User Srdjan Curcic

Wir haben der Thematik "Polsterung" folgendermassen Rechnung getragen: Es werden bewusst nicht alle Produkte, welche von den Abmessungen her durch die Maschine verpackt werden könnten auch tatsächlich maschinell verpackt. Beispielsweise werden zerbrechliche oder andere empfindliche Produkte, sowie Sammelbestellungen ab vier Artikeln weiterhin manuell verpackt.

12.10.2018
User carcharoth

Danke fürs Klarstellen :)

12.10.2018
Answer
User gamerrici

Das ist nicht gut. Das ist richtig geil. Als Automatisierungsfreak ist das hier gerade richtig genüsslich. Viel Erfolg mit der Maschine!

11.10.2018
User D0doooh

Ein Video wäre doch noch ganz schön? :)

12.10.2018
User Srdjan Curcic

Da hast du Recht und deshalb überlegen wir uns auch gerade etwas Feines!

22.10.2018
Answer
User account

Toller Artikel mit guten Insights - besonders interessant als Software Engineer. :)

11.10.2018
User Tangwar

Génial le temps d'attente pour les colis seront moins longs qu'avant !

Juste GG à vous Digitec.

P.S le shop est le meilleure de Suisse avec les meilleur prix.

15.10.2018
User Anonymous

Können auch mehrere Produkte zu einem Paket verpackt werden?

12.10.2018
User Srdjan Curcic

Ja! Mit dem aktuellen Setup haben wir die Möglichkeit bei Sammelbestellungen bis zu vier Artikel zusammen zu verpacken.

12.10.2018
Answer
User phaupt

Super interessanter Artikel. Gerne mehr davon! :)

12.10.2018
User Anonymous

Sehr cooler Artikel, gerne mehr von dieser Sorte! Läuft euer Kunernetes Cluster ebenfalls in Azure? Verwenet ihr AKS?

23.10.2018
User BratzeM76

Coole Machine, tolle Softwareintegration. Leider lassen sich die Pakete von der neuen Maschine nur umständlich öffnen.

10.11.2018
User DSola

Congratulations to all involved in this great project.

26.10.2018
User janwidmer

Interessanter Einblick.. Da Ihr ja nun die Plastik Schlangen komplett ersetzt habt fällt ja auch deren sekundärer Zweck Polsterung weg..erhöht das nicht die Chance, dass Produkte beim Versand kaputt gehen?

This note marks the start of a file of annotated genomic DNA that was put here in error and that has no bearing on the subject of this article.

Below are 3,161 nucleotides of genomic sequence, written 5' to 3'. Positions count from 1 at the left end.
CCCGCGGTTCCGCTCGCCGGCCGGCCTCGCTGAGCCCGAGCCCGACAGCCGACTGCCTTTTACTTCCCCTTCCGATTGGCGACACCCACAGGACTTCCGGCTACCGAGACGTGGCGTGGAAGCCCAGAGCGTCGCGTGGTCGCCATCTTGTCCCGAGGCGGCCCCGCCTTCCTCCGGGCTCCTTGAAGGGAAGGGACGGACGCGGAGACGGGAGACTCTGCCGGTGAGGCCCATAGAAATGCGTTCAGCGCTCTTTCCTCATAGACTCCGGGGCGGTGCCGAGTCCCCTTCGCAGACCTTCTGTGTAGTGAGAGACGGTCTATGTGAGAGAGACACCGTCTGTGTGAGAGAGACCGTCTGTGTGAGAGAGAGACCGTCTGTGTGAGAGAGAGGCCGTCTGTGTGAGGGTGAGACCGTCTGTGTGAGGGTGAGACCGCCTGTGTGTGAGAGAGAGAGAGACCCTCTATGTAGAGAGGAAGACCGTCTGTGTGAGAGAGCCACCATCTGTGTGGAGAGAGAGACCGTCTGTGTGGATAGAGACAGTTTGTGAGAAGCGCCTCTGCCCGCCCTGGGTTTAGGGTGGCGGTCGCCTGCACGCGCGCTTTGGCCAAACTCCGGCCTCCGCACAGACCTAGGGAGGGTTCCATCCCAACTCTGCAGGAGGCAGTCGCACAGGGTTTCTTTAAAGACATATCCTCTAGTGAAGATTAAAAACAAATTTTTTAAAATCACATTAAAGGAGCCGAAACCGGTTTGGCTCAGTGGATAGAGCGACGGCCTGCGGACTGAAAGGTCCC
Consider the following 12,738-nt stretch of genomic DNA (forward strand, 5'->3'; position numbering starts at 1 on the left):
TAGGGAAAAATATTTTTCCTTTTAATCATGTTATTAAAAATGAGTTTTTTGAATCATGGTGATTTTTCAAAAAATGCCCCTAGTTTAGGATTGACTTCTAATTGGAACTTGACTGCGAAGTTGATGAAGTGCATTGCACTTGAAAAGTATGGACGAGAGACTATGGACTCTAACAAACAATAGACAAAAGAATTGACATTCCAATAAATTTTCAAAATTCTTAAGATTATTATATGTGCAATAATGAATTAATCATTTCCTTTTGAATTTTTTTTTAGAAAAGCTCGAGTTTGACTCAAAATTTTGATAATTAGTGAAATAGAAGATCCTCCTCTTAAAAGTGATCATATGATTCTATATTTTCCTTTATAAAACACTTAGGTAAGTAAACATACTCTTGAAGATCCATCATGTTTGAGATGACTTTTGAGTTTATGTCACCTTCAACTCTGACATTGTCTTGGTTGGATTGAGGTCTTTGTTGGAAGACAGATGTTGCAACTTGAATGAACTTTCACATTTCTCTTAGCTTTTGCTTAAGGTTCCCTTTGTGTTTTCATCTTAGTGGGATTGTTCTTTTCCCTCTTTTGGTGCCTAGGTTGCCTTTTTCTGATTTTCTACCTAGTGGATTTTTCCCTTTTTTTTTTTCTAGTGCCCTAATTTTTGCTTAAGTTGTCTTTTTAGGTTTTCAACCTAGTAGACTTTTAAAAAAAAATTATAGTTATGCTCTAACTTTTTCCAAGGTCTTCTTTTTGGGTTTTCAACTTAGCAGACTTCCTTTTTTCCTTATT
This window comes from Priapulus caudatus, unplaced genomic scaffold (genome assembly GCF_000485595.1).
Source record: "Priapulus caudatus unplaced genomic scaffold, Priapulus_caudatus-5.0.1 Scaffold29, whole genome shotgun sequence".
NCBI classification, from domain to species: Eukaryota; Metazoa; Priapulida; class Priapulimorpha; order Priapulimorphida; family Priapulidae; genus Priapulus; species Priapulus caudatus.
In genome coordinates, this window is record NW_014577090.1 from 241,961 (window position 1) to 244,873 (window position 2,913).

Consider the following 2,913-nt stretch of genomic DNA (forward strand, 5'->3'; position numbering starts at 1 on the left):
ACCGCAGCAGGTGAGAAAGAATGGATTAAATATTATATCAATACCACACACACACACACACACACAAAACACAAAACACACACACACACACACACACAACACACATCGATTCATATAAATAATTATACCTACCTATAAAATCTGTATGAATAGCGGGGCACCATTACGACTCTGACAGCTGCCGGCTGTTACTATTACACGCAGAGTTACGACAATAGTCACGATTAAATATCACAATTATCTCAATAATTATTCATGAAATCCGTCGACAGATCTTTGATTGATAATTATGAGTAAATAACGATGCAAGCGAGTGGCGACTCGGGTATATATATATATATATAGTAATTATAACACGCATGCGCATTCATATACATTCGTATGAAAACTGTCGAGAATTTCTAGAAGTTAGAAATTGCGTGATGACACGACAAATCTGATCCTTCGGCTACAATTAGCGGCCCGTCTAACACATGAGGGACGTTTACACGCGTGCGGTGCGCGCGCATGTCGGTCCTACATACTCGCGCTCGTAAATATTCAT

28.11.2018
User Jonas.

Hmm ich glaube mein Paket letztens wurde von Packy verpackt. Weisse Schachtel, welche eine Sollbruchstelle zum aufreissen hat und die 3 Artikel im inneren waren mit einer art Plastikgurt gesichert? :D

10.12.2018
User kill_riffraff

Ein schöner Einblick in die Automatisierung eurer Verpackung. Gerne mehr!

19.12.2018
User chris42rogers

excellent article .... keep them coming

20.12.2018
User FloraAlpina

Alles Gute für 2019. Sehr schön, dass kein Füllmaterial mehr anfällt. Allerdings ist, wie bereits von BratzeM76 angemerkt, das Öffnen der neuen Verpackungen nur unter erheblicher Gewaltanwendung zu bewerkstelligen 🙁. Da ist noch Luft nach oben.

03.01.2019
User noSuchUsername

Spannend. Aber warum der PackingMachine-Server in einem eigenen Kubernetes-Cluster läuft, habe ich noch nicht verstanden. Wahnsinnig viel zu tun hat er ja nicht und viel zu skalieren gibt es auch nicht. Ihr stellt ja nicht laufend neue Verpackungsmaschinen hin. Aber vielleicht habt ihr ja auch nur einen Kubernetes-Kurs besucht, und wolltet euer neues Wissen anwenden. 😀

11.10.2018
User Srdjan Curcic

Unser Wissen stammt natürlich nicht nur aus einem einzelnen Kurs oder Online-Tutorials... 😀 Der Eindruck täuscht, dass nur der PackingMachine-Server auf dem Kubernetes-Cluster läuft. Da wir bereits jetzt bei unserer Softwarelösung auf Cloud Computing setzen, laufen aktuell schon weitere Dienste auf dem Kubernetes-Cluster. Zukünftig sollen dort noch etliche weitere Dienste ihr Zuhause finden.

12.10.2018
User noSuchUsername

Merci. Das ergibt mehr Sinn. Ein Paket alle paar Sekunden lastet schliesslich noch keinen Cluster aus.

12.10.2018
Answer
User Mister_Grinch

Wie man sich den Stress mit Warenausgang und Verpackungsmaschinen spart? Man verzichtet auf Weihnachten! Problem gelöst, Ende!

04.12.2018